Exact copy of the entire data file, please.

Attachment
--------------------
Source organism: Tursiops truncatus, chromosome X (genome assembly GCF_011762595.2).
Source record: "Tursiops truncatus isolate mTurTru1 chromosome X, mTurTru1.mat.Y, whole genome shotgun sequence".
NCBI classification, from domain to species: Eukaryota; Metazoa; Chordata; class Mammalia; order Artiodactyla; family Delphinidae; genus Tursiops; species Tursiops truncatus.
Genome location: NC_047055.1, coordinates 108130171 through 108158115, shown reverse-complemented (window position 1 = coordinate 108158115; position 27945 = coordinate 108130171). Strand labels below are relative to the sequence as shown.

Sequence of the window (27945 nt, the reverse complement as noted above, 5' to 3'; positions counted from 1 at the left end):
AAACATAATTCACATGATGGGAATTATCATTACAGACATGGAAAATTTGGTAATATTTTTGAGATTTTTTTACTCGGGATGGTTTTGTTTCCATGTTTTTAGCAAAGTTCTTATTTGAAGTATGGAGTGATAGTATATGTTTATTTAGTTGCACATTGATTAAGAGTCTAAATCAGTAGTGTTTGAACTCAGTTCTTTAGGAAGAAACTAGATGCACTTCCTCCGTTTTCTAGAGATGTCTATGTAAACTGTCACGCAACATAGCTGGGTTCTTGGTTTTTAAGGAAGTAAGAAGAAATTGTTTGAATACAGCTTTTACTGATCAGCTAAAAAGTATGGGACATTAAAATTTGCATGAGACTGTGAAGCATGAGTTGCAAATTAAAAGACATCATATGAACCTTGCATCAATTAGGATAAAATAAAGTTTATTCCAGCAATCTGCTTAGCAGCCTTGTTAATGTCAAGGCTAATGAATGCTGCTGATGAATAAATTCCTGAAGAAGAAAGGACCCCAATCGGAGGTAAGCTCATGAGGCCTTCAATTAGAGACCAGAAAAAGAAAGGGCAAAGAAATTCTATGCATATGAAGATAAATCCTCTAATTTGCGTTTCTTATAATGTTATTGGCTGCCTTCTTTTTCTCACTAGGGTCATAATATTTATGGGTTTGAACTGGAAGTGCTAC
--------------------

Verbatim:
Source organism: Tursiops truncatus, chromosome X (genome assembly GCF_011762595.2).
Source record: "Tursiops truncatus isolate mTurTru1 chromosome X, mTurTru1.mat.Y, whole genome shotgun sequence".
NCBI classification, from domain to species: Eukaryota; Metazoa; Chordata; class Mammalia; order Artiodactyla; family Delphinidae; genus Tursiops; species Tursiops truncatus.
Genome location: NC_047055.1, coordinates 108130171 through 108158115, shown reverse-complemented (window position 1 = coordinate 108158115; position 27945 = coordinate 108130171). Strand labels below are relative to the sequence as shown.

Sequence of the window (27945 nt, the reverse complement as noted above, 5' to 3'; positions counted from 1 at the left end):
AAACATAATTCACATGATGGGAATTATCATTACAGACATGGAAAATTTGGTAATATTTTTGAGATTTTTTTACTCGGGATGGTTTTGTTTCCATGTTTTTAGCAAAGTTCTTATTTGAAGTATGGAGTGATAGTATATGTTTATTTAGTTGCACATTGATTAAGAGTCTAAATCAGTAGTGTTTGAACTCAGTTCTTTAGGAAGAAACTAGATGCACTTCCTCCGTTTTCTAGAGATGTCTATGTAAACTGTCACGCAACATAGCTGGGTTCTTGGTTTTTAAGGAAGTAAGAAGAAATTGTTTGAATACAGCTTTTACTGATCAGCTAAAAAGTATGGGACATTAAAATTTGCATGAGACTGTGAAGCATGAGTTGCAAATTAAAAGACATCATATGAACCTTGCATCAATTAGGATAAAATAAAGTTTATTCCAGCAATCTGCTTAGCAGCCTTGTTAATGTCAAGGCTAATGAATGCTGCTGATGAATAAATTCCTGAAGAAGAAAGGACCCCAATCGGAGGTAAGCTCATGAGGCCTTCAATTAGAGACCAGAAAAAGAAAGGGCAAAGAAATTCTATGCATATGAAGATAAATCCTCTAATTTGCGTTTCTTATAATGTTATTGGCTGCCTTCTTTTTCTCACTAGGGTCATAATATTTATGGGTTTGAACTGGAAGTGCTAC